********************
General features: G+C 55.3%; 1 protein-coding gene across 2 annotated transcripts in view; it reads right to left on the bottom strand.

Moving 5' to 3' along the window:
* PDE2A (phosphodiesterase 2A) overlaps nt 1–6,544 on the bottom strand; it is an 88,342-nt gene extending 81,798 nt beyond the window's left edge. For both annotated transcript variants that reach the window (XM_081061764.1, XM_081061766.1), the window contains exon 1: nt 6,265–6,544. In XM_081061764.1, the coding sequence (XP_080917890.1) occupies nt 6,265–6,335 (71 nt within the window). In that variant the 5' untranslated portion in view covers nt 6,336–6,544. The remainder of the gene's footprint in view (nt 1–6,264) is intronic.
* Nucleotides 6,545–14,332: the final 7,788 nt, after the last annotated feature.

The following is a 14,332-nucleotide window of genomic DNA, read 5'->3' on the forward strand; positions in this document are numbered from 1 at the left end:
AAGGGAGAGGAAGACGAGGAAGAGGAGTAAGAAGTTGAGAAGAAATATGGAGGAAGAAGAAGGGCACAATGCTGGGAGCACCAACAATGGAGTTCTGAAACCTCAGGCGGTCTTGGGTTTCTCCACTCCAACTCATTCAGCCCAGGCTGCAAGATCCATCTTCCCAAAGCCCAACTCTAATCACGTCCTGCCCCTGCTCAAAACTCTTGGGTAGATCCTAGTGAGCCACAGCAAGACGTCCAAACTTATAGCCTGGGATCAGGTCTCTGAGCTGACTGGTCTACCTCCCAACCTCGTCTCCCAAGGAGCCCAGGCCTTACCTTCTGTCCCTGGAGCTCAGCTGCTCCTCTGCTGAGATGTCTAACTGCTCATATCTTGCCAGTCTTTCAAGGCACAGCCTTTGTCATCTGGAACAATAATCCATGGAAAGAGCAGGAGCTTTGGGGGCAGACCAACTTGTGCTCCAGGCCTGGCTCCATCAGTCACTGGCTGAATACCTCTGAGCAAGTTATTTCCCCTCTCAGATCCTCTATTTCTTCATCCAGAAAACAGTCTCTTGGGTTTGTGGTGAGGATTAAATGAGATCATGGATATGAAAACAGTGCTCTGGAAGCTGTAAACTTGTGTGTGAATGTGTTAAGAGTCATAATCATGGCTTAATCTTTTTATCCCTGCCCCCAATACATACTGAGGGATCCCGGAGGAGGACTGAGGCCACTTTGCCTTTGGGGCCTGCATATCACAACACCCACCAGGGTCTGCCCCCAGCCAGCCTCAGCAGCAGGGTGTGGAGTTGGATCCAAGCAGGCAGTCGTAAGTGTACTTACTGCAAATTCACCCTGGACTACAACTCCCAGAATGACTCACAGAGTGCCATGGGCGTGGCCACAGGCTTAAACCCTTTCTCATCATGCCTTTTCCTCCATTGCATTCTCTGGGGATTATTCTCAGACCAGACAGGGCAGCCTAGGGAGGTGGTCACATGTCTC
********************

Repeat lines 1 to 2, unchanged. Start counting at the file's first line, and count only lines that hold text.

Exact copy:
General features: G+C 55.3%; 1 protein-coding gene across 2 annotated transcripts in view; it reads right to left on the bottom strand.

Moving 5' to 3' along the window: